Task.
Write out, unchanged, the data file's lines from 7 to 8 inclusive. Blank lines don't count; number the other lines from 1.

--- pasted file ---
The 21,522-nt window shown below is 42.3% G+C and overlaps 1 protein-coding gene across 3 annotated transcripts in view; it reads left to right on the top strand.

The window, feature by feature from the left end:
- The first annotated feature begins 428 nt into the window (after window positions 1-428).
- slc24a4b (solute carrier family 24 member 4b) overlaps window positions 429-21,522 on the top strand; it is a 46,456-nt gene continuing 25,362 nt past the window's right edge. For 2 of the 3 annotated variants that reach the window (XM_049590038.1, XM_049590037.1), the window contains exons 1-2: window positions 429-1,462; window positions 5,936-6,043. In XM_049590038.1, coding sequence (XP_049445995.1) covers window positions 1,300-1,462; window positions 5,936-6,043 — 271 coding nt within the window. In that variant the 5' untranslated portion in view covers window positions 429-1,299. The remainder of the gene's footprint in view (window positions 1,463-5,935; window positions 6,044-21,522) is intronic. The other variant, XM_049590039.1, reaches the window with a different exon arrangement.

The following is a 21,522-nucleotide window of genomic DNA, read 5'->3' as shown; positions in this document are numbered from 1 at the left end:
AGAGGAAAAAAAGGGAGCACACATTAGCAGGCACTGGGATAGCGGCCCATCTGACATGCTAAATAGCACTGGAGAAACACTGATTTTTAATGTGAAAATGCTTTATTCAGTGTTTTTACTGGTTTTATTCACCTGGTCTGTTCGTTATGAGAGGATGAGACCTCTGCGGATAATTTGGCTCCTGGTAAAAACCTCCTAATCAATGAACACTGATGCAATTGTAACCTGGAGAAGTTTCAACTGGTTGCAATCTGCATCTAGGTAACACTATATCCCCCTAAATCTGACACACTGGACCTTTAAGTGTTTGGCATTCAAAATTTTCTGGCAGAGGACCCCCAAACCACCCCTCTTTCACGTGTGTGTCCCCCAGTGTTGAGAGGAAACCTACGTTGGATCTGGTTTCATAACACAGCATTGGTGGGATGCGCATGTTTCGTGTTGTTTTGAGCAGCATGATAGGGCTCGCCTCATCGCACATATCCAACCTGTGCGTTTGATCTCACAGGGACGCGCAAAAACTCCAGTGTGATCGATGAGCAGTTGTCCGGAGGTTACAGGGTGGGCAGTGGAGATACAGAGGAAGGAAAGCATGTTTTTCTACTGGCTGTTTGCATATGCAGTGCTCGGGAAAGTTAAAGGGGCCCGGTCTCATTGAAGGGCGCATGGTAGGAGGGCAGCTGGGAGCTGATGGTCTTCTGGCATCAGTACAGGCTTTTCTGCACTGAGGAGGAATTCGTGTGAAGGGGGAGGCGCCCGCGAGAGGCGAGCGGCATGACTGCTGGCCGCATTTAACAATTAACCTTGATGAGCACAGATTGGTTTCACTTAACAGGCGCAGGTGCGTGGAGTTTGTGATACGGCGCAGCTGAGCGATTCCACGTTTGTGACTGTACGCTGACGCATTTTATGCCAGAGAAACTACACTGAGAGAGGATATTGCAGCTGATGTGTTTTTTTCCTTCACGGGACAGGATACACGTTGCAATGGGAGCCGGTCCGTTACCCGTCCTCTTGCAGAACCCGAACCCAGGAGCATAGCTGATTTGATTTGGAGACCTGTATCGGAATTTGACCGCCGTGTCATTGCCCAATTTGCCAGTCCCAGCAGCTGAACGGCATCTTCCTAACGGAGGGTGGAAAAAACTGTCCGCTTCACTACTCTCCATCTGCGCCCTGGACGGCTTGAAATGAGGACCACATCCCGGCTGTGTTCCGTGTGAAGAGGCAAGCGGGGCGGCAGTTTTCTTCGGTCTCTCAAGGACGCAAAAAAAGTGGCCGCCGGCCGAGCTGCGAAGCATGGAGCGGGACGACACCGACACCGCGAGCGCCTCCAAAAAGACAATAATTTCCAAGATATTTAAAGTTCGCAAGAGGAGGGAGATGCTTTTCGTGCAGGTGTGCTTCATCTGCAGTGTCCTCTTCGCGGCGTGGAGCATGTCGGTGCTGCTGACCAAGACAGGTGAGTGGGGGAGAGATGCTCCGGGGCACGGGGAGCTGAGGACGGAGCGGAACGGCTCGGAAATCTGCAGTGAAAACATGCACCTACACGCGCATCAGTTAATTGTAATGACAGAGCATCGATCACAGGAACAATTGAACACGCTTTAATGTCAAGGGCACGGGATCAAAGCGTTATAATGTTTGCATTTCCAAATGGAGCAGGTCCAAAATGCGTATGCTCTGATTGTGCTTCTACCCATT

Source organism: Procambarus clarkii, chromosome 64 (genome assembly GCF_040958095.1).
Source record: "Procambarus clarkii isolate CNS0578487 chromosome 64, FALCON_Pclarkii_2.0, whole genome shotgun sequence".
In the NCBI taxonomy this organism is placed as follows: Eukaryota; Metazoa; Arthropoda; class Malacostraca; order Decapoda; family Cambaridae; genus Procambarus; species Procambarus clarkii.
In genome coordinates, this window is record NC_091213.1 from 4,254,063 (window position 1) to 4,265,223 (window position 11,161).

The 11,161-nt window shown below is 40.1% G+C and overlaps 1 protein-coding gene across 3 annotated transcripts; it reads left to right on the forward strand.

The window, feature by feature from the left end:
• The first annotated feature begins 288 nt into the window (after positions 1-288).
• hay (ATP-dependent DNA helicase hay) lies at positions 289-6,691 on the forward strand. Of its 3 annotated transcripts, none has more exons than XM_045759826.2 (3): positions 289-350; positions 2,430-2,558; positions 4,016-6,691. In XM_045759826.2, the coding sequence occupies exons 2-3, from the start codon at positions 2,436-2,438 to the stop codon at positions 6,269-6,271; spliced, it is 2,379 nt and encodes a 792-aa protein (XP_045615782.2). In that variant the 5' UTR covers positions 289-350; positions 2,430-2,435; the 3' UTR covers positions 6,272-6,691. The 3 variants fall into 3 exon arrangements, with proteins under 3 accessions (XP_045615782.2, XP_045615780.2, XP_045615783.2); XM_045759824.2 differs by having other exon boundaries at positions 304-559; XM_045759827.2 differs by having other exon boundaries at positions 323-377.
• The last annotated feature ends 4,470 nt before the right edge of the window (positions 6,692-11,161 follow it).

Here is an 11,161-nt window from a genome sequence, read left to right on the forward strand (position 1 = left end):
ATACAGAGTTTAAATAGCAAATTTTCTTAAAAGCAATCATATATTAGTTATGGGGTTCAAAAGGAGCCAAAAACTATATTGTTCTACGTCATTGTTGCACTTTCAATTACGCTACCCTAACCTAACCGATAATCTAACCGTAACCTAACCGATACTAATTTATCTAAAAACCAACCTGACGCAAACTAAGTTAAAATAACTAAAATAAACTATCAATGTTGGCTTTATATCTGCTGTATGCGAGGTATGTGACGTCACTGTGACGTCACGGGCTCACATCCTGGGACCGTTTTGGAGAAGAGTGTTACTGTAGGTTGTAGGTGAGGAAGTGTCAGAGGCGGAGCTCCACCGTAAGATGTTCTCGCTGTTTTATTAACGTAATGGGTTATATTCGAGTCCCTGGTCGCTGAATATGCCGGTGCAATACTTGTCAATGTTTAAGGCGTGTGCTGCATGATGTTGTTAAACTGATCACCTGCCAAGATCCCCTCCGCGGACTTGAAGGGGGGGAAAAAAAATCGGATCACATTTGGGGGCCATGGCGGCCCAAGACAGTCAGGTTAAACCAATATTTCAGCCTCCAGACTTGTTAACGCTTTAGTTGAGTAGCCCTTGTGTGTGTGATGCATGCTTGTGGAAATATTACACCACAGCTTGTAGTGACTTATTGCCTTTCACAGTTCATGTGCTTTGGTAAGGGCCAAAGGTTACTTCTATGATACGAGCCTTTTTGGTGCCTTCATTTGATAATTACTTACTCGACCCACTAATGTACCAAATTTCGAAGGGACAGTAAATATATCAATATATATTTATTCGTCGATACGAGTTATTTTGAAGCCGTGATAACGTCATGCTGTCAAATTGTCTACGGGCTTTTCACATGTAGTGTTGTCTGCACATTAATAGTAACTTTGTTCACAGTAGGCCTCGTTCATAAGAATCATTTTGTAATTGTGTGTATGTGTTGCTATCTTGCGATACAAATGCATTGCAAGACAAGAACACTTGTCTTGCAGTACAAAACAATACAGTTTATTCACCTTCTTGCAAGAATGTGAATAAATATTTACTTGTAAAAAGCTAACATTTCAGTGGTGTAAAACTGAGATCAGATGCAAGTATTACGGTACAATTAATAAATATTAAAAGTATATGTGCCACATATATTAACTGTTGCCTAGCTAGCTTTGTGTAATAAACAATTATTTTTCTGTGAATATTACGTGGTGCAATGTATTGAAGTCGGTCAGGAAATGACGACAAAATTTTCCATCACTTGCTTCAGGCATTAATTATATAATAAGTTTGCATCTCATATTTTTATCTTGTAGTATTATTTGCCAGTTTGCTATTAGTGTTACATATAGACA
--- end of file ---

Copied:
Source organism: Procambarus clarkii, chromosome 64 (genome assembly GCF_040958095.1).
Source record: "Procambarus clarkii isolate CNS0578487 chromosome 64, FALCON_Pclarkii_2.0, whole genome shotgun sequence".